MPLS for dummies:)

Unanswered Question
Nov 5th, 2007

hi,

I have a couple of simple questions regarding MPLS and would be appreciate to every help:

question is:

Is it stricly necessary that CE and PE (in MPLS terms) routers are directly connected? Or is it possible to create CE-PE interconnection via Internet connection?

what I mean is, let say we have an ISP provider for datacenter network (our responcibilty) and second ISP provider for office (office's ISP responcibility). ISP provider for office will sell us MPLS services and will interconnect all our offices (may be a good idea). The question is how we should connect our datacenter network to the office MPLS network? should office ISP install new physical link to our datacenter network or we can use public ip addresses to establish a CE-PE connection?

I have this problem too.
0 votes
  • 1
  • 2
  • 3
  • 4
  • 5
Overall Rating: 0 (0 ratings)
Loading.
william.caban Mon, 11/05/2007 - 06:25

If you have an MPLS in your WAN/LAN and your provider have MPLS for you as a service, and you want to transit your MPlS, you are looking into a CSC (Carrier Supporting Carrier) MPLS scenario. In such scenario, you will control your MPLS interconnections.

The terms PE, CE, P are more from the perspective and functionalities you are look at your devices. For example, what might be a PE for you, will be a CE from your providers perspective.

If your provider is going to interconnect all your offices on MPLS, they might be offering L3VPN services or L2VPN services. In such scenario, your datacenter, if it is in a different location as any of your offices, will be just another "office" for your provider. Now, if your datacenter is within one of your offices, a single connection might be enough for both. Maybe with more bandwidth than the others.

Hope this helps.

-W

(BTW, there is an MPLS forum)

rate posts

Konstantin Dunaev Mon, 11/05/2007 - 06:33

>In such scenario, your datacenter, if it is

>in a different location as any of your

>offices, will be just another "office" for

>your provider.

Datacenter network is completly separate instance from office network, uses different ISP (I'm not sure if it can provide us with any MPLS service) and under different management and should use MPLS only for connection from offices.

as I understand CE is one of our routers which has some kind of connection to PE router of office's MPLS provider and don't know anything about MPLS cloud.

PE router is a router which is placed on the edge of MPLS cloud, takes "normal" traffic form CE's routers, place it into different VRF's and then sent into MPLS cloud.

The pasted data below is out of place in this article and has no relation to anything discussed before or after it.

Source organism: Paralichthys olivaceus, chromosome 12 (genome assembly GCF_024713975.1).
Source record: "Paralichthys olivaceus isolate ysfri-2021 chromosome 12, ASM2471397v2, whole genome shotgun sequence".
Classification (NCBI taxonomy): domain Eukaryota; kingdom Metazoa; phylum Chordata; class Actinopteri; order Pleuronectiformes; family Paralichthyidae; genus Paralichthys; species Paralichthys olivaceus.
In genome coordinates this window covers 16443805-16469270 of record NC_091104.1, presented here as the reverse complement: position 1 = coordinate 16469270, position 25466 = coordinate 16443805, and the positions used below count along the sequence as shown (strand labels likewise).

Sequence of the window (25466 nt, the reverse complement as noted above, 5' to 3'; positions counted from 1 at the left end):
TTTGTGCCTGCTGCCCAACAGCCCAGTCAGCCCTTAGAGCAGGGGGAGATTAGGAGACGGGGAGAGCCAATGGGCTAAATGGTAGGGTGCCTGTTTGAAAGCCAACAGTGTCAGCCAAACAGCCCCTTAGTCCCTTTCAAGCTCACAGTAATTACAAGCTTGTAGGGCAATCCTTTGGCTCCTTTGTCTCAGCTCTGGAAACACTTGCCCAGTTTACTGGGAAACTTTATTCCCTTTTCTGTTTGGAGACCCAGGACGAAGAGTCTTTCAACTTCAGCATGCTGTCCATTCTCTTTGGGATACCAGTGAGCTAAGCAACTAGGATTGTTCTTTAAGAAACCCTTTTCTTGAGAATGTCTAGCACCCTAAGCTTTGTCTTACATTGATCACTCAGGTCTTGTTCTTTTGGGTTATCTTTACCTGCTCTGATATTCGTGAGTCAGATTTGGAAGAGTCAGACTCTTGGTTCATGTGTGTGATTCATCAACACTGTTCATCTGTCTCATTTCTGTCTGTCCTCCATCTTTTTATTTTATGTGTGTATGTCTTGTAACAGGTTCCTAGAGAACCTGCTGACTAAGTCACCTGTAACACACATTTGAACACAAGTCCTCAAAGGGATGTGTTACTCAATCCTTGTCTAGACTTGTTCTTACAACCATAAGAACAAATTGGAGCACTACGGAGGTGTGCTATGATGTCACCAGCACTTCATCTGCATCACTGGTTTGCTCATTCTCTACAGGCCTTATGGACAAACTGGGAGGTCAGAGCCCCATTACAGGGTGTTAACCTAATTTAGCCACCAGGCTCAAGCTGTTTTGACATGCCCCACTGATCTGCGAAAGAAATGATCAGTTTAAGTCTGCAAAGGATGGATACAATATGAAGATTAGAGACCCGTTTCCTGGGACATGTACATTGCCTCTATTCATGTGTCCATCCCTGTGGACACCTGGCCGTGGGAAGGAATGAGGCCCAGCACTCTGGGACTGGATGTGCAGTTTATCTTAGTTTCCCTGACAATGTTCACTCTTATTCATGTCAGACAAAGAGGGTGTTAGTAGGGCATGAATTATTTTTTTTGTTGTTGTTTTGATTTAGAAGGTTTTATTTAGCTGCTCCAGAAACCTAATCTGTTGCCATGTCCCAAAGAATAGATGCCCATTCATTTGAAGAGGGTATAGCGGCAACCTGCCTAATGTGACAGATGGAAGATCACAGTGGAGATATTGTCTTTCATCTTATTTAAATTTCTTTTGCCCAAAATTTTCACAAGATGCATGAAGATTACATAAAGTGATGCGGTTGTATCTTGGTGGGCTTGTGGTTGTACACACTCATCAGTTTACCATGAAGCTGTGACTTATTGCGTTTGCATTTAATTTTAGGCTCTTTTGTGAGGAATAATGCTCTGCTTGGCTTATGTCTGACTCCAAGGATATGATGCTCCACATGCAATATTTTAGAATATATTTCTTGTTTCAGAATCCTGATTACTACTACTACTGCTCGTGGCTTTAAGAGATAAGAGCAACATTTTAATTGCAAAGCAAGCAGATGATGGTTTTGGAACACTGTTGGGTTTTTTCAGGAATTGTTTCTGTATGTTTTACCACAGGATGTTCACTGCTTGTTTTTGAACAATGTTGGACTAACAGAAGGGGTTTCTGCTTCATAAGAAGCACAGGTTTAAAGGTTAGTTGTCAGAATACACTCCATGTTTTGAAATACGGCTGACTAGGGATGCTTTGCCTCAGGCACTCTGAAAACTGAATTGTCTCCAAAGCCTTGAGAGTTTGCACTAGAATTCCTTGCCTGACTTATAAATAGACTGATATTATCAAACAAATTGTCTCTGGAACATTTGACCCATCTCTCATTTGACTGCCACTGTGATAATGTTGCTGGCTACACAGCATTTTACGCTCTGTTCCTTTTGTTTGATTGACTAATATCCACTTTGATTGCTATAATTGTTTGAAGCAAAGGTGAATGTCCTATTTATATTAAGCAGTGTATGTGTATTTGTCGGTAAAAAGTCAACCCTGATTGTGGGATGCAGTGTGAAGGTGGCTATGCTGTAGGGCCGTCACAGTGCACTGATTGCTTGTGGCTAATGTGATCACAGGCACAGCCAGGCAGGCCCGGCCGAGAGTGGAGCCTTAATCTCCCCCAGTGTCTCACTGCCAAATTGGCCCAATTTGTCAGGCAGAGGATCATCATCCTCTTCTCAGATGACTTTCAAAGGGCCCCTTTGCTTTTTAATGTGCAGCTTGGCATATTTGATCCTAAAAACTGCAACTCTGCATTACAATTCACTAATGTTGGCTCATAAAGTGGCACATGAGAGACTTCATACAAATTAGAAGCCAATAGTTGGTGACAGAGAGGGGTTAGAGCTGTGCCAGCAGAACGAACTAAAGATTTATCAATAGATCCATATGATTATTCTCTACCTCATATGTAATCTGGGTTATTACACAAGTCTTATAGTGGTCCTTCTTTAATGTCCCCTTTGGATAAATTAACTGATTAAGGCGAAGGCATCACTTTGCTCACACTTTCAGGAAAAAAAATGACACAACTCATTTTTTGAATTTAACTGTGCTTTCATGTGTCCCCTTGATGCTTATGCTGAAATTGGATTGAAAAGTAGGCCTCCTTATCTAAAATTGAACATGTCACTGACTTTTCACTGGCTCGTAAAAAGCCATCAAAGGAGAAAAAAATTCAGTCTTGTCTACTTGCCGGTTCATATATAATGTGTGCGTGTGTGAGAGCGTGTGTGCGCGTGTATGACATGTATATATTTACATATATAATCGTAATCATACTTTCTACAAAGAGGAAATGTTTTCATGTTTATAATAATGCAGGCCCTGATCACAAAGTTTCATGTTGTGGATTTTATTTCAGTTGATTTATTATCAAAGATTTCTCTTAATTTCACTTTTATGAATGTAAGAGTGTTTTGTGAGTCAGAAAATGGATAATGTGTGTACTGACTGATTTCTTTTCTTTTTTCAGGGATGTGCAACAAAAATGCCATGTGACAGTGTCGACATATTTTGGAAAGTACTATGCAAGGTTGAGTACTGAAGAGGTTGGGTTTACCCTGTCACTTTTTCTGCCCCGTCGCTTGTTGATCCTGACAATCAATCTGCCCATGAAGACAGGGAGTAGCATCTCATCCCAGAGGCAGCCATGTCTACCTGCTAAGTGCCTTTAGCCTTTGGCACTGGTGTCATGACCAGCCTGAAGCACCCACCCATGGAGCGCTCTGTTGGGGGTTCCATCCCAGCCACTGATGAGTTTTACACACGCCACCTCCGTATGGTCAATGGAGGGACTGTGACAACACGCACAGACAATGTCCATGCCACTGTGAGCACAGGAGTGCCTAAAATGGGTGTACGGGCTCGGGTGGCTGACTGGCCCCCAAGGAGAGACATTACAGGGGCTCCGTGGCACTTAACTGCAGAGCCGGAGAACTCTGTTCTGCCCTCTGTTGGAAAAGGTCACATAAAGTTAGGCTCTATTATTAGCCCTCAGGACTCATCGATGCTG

If I correctly undestood you, we should ask office provider to give us something like L3VPN between one of our datacenter's router and provider's router and thus we can include datacenter into MPLS cloud?

what is L3VPN? is it e.g. GRE tunnel?

william.caban Mon, 11/05/2007 - 09:38

MPLS L3 VPN is a way in which the service provider do routing with the CE. This routing can be static routes, RIPv2, OSPF, BGP and EIGRP.

The provider then take this routes from the CE and tag them with the RD of the VPN instance. This allows for this routes to "travel" over the providers MPLS cloud without ever interfering with any other route from any other client or the providers network.

From the client perspective, you will see just another hop for your routing.

When a provider gives you L3VPN your routers will run regular routing with the provider and every office int the same L3VPN will receive the routes. (This is when configured in full-mesh or single import/export extended community at the provider level)

-W

Konstantin Dunaev Mon, 11/05/2007 - 23:58

but as I said, our datacenter's provider doesn't have MPLS service. How office's provider can get our routing information?

BTW, where I can find the MPLS forum? :)

Phillip Hichens Tue, 11/06/2007 - 02:28

Hi

Since you are the customer you shouldn't really be to concerned about the MPLS network. Rather think of this as a point to multi point links from your office router (CE) to your other office routers (CEs). The MPLS, PEs and P routers just acting as transport medium for your data. Now that said the question is how does your datacentre currently connect to your office network?

Regards

Phillip

Konstantin Dunaev Tue, 11/06/2007 - 02:38

currently datacenter has completly separate ISP, we have a VPN router and it is connected to offices's VPN router with help of GRE-IPSec.

The thing is that we want to change as less as possible in datacenter network, the best solution were to put one router and configure it as part of office's MPLS-VPN and that's all.

Actions

This Discussion